In summer, Japanese hydrangea has white, flat-topped clusters of tiny flowers and single-petaled outer bracts. Blooms spread 8 to 10 inches wide against a backdrop of sharp-toothed, 6-inch-long leaves. Because its stems have aerial roots, Japanese hydrangea can cling to smooth vertical surfaces such as walls or tree trunks without additional support. It’s also attractive as a ground cover or draped over rock walls.
Common name: Japanese hydrangea vine
Botanical name: Schizophragma hydrangeoides
Plant type: Deciduous, rootlet climbing vine
Height: 20 to 40 feet long, depending on cultivar
Zones: 6 to 9
- Sun: Sun to part shade
- Soil: Compost-rich, well-drained soil
- Moisture: Moderately moist
- Mulch: Add a 2-inch layer of mulch around new plantings to keep soil evenly moist.
- Fertilizer: None required.
- Pruning: In late winter or early spring, remove dead stems and trim to maintain desired size.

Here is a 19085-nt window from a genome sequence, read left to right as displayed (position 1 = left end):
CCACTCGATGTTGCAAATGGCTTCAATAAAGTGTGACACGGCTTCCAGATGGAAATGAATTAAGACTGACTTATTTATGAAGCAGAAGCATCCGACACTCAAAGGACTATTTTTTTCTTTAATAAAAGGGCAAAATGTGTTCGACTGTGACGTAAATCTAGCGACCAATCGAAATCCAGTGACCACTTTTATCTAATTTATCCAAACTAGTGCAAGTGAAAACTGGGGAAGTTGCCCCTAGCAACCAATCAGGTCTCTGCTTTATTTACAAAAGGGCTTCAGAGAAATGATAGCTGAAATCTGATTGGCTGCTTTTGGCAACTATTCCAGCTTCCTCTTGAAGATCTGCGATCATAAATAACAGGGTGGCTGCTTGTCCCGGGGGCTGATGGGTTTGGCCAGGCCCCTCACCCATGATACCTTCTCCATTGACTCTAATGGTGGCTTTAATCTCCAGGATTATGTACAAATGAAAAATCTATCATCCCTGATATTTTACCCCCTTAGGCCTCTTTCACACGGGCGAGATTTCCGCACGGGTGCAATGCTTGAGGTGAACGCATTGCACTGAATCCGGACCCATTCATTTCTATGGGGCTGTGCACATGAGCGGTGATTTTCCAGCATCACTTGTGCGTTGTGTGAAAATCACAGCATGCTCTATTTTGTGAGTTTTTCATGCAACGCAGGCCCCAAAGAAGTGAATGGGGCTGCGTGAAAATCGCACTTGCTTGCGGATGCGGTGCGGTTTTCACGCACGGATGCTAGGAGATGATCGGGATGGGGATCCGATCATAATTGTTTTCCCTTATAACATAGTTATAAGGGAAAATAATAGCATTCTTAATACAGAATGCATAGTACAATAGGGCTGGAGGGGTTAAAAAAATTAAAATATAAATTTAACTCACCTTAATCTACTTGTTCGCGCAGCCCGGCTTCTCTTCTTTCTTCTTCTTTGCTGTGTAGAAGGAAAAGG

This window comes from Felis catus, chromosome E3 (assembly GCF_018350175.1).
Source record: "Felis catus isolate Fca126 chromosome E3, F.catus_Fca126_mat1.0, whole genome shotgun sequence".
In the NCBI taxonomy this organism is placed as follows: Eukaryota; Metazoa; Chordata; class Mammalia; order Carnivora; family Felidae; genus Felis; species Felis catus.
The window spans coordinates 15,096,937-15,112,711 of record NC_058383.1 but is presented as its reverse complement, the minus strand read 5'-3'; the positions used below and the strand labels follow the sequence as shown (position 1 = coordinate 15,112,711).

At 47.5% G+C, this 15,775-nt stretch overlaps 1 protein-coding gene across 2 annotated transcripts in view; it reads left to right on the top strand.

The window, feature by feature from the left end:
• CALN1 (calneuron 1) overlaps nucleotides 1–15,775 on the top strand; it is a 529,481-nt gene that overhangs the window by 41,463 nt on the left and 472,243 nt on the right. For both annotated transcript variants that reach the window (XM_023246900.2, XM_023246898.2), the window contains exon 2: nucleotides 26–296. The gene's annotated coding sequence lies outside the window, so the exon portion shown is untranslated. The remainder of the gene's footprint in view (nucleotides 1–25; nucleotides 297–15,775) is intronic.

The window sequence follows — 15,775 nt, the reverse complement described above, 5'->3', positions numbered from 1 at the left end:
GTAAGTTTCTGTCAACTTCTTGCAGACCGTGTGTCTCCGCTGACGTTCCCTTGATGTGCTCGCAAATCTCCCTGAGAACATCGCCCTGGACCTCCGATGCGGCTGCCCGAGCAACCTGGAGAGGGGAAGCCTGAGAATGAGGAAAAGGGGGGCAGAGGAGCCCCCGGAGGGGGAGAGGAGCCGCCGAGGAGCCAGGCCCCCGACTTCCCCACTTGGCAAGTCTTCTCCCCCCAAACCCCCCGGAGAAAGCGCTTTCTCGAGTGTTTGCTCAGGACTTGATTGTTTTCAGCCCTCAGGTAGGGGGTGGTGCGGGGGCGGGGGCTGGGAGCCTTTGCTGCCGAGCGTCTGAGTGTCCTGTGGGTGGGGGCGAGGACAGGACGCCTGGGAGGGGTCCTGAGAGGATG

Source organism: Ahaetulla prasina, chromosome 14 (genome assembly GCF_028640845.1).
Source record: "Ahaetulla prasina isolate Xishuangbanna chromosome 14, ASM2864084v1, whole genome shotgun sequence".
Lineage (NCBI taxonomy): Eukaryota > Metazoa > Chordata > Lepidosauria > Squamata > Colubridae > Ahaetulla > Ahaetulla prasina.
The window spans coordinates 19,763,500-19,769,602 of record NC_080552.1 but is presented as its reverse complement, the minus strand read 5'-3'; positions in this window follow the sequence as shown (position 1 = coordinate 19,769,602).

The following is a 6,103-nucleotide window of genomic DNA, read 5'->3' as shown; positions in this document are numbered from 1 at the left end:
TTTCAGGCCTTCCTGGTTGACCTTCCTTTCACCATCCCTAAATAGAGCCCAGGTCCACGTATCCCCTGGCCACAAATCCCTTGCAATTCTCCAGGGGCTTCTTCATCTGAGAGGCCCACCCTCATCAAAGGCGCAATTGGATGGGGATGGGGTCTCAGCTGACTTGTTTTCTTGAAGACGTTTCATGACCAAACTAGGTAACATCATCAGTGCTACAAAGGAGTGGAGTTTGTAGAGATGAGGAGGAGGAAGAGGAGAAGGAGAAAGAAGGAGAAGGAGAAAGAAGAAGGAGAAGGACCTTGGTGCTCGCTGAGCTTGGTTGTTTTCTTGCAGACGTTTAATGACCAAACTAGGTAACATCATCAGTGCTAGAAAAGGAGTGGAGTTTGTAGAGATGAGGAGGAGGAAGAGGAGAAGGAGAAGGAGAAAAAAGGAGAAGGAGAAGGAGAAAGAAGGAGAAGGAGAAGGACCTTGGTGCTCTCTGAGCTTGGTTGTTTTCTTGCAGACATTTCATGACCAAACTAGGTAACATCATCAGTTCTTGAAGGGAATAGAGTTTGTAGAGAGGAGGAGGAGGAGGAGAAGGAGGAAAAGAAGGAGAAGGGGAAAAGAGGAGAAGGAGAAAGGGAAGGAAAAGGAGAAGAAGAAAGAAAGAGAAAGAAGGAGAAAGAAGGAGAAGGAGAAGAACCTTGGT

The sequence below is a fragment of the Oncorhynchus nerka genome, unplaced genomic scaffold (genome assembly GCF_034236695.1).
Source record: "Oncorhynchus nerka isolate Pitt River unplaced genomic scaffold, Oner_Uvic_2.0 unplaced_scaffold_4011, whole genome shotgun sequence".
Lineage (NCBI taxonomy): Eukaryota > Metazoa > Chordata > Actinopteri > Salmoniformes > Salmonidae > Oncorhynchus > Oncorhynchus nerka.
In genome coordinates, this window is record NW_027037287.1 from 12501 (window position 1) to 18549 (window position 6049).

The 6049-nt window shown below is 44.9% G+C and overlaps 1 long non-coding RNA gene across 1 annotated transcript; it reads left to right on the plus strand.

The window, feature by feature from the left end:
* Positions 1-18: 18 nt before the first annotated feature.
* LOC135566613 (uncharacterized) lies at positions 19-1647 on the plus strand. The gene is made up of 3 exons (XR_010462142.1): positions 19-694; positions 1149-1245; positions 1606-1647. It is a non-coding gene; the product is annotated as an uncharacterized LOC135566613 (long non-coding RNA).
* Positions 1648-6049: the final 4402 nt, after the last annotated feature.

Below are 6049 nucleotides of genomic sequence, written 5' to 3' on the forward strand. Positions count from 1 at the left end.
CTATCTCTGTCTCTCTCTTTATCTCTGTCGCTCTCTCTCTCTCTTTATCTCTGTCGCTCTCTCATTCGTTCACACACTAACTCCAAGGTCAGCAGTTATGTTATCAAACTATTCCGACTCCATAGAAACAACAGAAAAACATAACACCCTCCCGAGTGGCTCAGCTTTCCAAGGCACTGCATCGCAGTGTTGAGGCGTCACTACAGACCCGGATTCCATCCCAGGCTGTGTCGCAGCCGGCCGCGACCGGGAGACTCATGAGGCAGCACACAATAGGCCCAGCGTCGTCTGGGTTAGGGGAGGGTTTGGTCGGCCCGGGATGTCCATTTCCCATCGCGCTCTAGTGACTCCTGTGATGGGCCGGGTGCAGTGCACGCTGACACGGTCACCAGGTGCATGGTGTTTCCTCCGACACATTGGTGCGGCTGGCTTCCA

- ‘Brookside Little’ has smaller leaves than the species. Zones 6 to 8.
- ‘Moonlight’ has silvery blue-green leaves and white flowers, blooming six to eight weeks in summer. It likes dappled shade and grows 20 to 30 feet tall. Zones 6 to 9.
- ‘Roseum’ has light rose bracts and dark green foliage. Blooms July and August. Zones 6 to 9.
- Foliage is yellow in fall.
- In winter reddish-brown stems add seasonal interest.
- Japanese hydrangea is slow-growing when young, but grows faster as it matures.
- In warmer climates, the plant likes some afternoon shade to help keep roots cool, but it tolerates hot, wet summers.
- Flowers best in full sun.
- Some sources list the vine as hardy to Zone 5.
- Infrequent insects or disease problems
- Cut greenwood cuttings in early summer.
- Cut semi-ripe cuttings later in summer.
All in the family
Mock orange (Philadelphus spp.), Hydrangea spp., and Deutzia spp. are some of the more familiar plants in the Hydrangeaceae family. Some less-known plants are wood-vamp (Decumaria spp.), waxflower (Jamesia americana), and Carpenteria californica.
Text by Mary Pestel, photo courtesy of Missouri Botanical Garden PlantFinder.